ChessBrain: a Linux-Based Distributed Computing Experiment

If one computer already beats you at chess, wait until 646 of them gang up on you.
Bots, Presence and Autonomous Play

The SuperNode server has a Bot called Shannon (implemented as a thread) that connects to on-line game servers and maintains a presence. Members of the game server type commands to challenge ChessBrain or to watch the current game being played. It has been fun programming Shannon, which now understands a variety of commands. There is a great deal of potential in on-line bots that can be instructed to perform actions on behalf of their hosts.

During the development of ChessBrain, I downloaded the source code to a Free Internet Chess Server (FICS) and compiled it on an old Pentium 200 MMX Toshiba laptop running Linux. FICS is written in C, and it compiled using GCC without incident. The game server allows users to telnet to port 5000 and sign in with a user name and password. After a few months the traffic increased, and we moved the FICS server to another ChessBrain machine at our secondary domain at Users now have several options for watching ChessBrain play on-line. They can telnet directly to the game server where ChessBrain is playing or use one of our viewer programs.

After ChessBrain could play on an on-line game server, I wrote a Java game viewer to allow people to watch live games. As an alternative to the Java viewer, I also wrote viewers based in PHP and Macromedia Flash ( ChessBrain contributor Anthony Bravo wrote a Java-based network viewer to show the active PeerNodes throughout the world. Users can click on nodes to see how many machines are active in a given country. All of the viewers on the ChessBrain site use SOAP to communicate with the SuperNode.

As a security precaution, browser plugins such as Java and Macromedia's Flash ActionScript don't allow the program to connect to a server other than the one from which the applet was downloaded. To work around this issue, I wrote a simple XML proxy script that accepts an HTTP GET request on one server and connects to the SuperNode server on behalf of the client. For example, if you wanted to query the SuperNode server for the current game position, you could enter the following URL into your browser: The server would respond with a SOAP package like the one in Figure 4. On Mozilla you can view the page source to see the actual SOAP document.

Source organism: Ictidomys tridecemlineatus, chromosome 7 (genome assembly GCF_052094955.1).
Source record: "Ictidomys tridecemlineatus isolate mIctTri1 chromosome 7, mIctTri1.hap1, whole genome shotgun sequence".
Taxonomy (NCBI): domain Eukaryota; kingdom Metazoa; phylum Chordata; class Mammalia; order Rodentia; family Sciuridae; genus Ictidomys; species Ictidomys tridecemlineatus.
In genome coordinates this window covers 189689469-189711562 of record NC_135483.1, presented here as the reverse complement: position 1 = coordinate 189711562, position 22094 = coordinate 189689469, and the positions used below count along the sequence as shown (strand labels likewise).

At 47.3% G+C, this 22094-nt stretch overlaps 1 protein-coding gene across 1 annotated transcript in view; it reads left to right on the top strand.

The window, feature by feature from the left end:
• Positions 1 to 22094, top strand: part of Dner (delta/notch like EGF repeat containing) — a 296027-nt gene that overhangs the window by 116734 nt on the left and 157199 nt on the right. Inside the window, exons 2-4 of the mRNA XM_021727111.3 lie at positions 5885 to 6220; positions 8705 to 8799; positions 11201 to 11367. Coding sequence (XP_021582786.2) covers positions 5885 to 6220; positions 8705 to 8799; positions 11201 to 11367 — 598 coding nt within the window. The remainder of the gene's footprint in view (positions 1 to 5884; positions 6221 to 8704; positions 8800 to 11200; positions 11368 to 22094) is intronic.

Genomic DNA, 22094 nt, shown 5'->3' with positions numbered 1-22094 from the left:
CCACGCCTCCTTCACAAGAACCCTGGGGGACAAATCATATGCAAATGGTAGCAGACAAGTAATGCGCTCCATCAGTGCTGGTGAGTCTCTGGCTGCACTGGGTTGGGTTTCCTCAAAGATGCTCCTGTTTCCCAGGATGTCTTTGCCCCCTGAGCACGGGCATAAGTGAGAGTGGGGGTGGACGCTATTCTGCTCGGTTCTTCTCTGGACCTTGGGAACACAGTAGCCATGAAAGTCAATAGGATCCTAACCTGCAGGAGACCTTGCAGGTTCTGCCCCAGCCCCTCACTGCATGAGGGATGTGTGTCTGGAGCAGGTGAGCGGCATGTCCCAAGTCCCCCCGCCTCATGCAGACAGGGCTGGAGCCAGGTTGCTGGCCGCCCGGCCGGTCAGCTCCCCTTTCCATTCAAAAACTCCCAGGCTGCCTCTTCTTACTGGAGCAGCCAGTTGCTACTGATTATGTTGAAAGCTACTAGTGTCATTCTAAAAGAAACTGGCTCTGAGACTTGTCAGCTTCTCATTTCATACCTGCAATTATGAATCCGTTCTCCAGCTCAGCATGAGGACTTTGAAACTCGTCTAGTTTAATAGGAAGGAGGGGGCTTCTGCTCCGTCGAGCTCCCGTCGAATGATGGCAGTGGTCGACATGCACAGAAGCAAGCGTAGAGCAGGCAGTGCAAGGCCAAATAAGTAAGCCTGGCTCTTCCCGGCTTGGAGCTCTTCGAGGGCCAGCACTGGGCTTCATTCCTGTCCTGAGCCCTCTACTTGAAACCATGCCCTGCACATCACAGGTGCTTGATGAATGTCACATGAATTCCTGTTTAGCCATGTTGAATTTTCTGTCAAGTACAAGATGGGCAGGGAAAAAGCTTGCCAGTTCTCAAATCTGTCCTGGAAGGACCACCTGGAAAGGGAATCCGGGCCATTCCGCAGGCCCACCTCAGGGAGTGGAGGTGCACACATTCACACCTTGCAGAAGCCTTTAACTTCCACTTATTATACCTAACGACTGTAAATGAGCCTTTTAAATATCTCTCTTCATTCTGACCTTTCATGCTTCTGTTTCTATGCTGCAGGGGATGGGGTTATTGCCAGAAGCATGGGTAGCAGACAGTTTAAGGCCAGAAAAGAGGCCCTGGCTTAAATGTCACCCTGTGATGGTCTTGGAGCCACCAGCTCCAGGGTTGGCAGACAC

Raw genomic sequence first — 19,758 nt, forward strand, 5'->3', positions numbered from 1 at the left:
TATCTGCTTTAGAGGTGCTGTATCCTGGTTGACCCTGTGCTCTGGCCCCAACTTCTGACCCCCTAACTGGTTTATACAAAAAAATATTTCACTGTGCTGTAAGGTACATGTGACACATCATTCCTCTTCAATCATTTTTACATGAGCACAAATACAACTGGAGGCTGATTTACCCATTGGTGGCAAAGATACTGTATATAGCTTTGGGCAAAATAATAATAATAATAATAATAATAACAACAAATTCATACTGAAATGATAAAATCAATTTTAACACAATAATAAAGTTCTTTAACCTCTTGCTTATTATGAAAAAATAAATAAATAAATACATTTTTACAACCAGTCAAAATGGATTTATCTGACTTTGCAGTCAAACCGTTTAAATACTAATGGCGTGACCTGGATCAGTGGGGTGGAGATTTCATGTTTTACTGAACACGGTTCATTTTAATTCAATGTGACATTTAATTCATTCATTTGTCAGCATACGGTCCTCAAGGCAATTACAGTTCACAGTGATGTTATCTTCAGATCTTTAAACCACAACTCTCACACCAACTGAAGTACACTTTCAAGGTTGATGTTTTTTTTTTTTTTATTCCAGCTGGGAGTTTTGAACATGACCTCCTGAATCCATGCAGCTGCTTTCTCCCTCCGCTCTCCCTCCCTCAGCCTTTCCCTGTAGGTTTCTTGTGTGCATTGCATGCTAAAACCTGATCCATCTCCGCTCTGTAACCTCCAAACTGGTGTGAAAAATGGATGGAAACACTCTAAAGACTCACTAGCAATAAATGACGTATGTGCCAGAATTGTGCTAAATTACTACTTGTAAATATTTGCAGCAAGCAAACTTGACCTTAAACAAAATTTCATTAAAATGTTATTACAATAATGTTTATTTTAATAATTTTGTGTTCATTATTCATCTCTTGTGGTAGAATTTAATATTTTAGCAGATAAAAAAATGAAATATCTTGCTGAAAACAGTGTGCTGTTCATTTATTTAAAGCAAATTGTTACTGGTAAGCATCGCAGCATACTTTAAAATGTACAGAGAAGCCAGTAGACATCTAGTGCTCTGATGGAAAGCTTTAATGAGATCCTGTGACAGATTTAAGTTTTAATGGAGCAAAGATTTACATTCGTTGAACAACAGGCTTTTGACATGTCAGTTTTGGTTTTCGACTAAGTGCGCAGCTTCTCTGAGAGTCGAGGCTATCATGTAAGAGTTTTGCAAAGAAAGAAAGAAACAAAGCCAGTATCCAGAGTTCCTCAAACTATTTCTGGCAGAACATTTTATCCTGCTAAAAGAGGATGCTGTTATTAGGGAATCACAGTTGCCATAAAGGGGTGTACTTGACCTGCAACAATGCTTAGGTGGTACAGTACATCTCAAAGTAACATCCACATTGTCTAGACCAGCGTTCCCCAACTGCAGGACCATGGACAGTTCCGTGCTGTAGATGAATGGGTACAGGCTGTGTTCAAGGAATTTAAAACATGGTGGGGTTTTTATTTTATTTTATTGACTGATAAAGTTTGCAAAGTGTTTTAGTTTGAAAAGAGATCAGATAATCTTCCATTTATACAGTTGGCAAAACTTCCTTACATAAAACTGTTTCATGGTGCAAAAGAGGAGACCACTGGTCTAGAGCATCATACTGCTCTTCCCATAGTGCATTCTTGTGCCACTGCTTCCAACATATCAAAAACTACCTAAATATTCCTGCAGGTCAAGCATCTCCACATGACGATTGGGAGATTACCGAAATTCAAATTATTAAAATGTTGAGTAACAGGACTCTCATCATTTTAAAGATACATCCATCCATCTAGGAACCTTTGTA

Monitoring the SuperNode

Monitoring a server's health is an important part of system administration. Fortunately for developers, Linux offers many ways to tackle server monitoring. The Linux /proc virtual filesystem contains a goldmine of valuable system data, offering developers an easy way to profile and monitor system behavior. /proc/net/dev offers device data such as the number of bytes and packets sent and received on a network interface, and /proc/meminfo offers loads of memory statistics. If data mining the /proc isn't your thing, sysinfo() offers a quick and easy way to fill a structure with system statistics, such as system load, freeram and the total number of processes.

The SuperNode server offers a SOAP request that returns system information similar to what is shown in Listing 2. ChessBrain member Greg Davis wrote the first SuperNode monitor in Perl, which issues the SOAP request and displays a screen similar to the top command.



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Four years

Blog Client's picture

Reading that article today is like watching some old star trek series :D


Gameserver's picture

Nice Script :P
I hope it will bring the Thing further.